• When people perceive economic barriers to their success, they may hesitate to cooperate, hindering social cohesion, a crucial element of fraternity.
  • Political Differences:
    • Political ideologies can create deep divisions in society, impeding cooperation and dialogue.
      • Such differences often lead to polarization, fostering an atmosphere of hostility and intolerance that obstructs constructive engagement.
  • Lack of Trust:
    • A lack of mutual trust and understanding among groups can undermine fraternity.
    • When trust is lacking, working together toward common goals becomes challenging.
  • Failure of Constitutional Morality:
    • Constitutional morality, based on Indian constitutional values, is vital for maintaining fraternity.
      • Its failure can lead to a loss of confidence in institutions and the rule of law, creating instability and undermining brotherhood.
  • Inadequate Moral Order:
    • A functioning moral order in society, including adherence to ethical values and social responsibility, is crucial for democracy's success.
    • Failure in this area can result in the erosion of brotherhood, with unethical actions eroding trust among citizens.
  • Educational Disparities:
    • Disparities in access to quality education can perpetuate social inequalities and hinder fraternity.
    • Educational inequities often result in unequal opportunities, reinforcing divisions among communities.
  • Regional Disparities:
    • India's vast geographical and regional diversity can lead to disparities in economic development and infrastructure.
    • These regional inequalities may create a sense of marginalization among certain communities, challenging efforts to promote brotherhood.
  • Language and Cultural Barriers:
    • India's multitude of languages and dialects can sometimes create communication barriers.
      • Language and cultural differences can hinder effective dialogue and cooperation, affecting the spirit of fraternity.

Way Forward

  • Initiatives that promote social and cultural harmony among diverse communities are essential to overcoming differences and fostering a sense of brotherhood. These programs should encourage dialogue, understanding, and cooperation among people of different backgrounds.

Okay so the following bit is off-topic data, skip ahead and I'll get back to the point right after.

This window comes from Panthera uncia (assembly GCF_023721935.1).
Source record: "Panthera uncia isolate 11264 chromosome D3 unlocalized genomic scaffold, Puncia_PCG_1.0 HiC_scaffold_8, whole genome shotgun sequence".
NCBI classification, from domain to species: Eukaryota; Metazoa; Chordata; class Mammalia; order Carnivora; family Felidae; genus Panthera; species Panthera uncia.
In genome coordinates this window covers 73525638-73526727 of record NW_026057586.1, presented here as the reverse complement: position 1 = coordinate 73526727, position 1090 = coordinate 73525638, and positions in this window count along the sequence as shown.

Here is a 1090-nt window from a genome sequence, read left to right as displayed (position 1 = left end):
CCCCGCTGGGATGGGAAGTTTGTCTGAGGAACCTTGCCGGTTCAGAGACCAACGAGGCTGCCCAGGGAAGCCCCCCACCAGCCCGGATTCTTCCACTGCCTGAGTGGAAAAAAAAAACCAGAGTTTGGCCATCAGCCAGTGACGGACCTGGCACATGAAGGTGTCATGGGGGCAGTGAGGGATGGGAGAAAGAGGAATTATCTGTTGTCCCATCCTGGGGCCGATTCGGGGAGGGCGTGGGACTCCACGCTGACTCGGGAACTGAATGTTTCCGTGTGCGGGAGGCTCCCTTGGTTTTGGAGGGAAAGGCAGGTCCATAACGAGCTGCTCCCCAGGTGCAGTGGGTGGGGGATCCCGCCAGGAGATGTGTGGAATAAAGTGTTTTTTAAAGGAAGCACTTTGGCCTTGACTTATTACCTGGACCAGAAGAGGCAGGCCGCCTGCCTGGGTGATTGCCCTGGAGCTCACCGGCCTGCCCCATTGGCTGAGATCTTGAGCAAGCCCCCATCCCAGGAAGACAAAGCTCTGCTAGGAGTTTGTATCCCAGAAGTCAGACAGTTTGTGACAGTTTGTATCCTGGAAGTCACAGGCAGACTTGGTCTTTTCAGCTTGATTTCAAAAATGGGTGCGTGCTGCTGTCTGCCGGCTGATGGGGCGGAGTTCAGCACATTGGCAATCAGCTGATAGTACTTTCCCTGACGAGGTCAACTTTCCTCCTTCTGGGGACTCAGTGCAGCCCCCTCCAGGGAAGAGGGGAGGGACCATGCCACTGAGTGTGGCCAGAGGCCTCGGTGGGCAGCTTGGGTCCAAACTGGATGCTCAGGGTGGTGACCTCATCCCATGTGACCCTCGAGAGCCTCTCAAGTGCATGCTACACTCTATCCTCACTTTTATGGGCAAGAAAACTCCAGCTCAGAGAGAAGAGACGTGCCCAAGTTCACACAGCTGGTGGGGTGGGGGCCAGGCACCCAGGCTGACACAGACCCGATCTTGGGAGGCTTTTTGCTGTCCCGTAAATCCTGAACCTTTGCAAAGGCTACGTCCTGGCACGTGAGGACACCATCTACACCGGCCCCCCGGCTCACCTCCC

• Civic education should instill values of fraternity, equality, and social justice from a young age. Ethical leadership at all levels of society is essential to set an example of responsible citizenship and moral conduct.
  • Encouraging respect for religious and cultural diversity is vital. Interfaith dialogues, protections for religious and cultural minorities, and promoting a culture of tolerance can help maintain social cohesion.
  • Encourage ethical leadership at all levels of society to set an example of moral conduct and responsible citizenship.
  • Implement policies and programs that address economic disparities, ensuring equitable access to opportunities and resources for all citizens.

UPSC Civil Services Examination Previous Year’s Questions (PYQs)


Q. Which one of the following objectives is not embodied in the Preamble to the Constitution of India? (2017)

(a) Liberty of thought
(b) Economic liberty
(c) Liberty of expression
(d) Liberty of belief

Ans: (b)


  • Preamble to the Constitution of India WE, THE PEOPLE OF INDIA, having solemnly resolved to constitute India into a SOVEREIGN SOCIALIST SECULAR DEMOCRATIC REPUBLIC and to secure to all its citizens:
  • JUSTICE, social, economic and political;
  • LIBERTY of thought, expression, belief, faith and worship;
  • EQUALITY of status and of opportunity;and to promote among them all
  • FRATERNITY assuring the dignity of the individual and the unity and integrity of the Nation;
  • The Preamble does not embody the economic liberty.
  • Therefore, option (b) is the correct answer.


Q. Discuss each adjective attached to the word ‘Republic’ in the ‘Preamble’. Are they defendable in the present circumstances? (2016)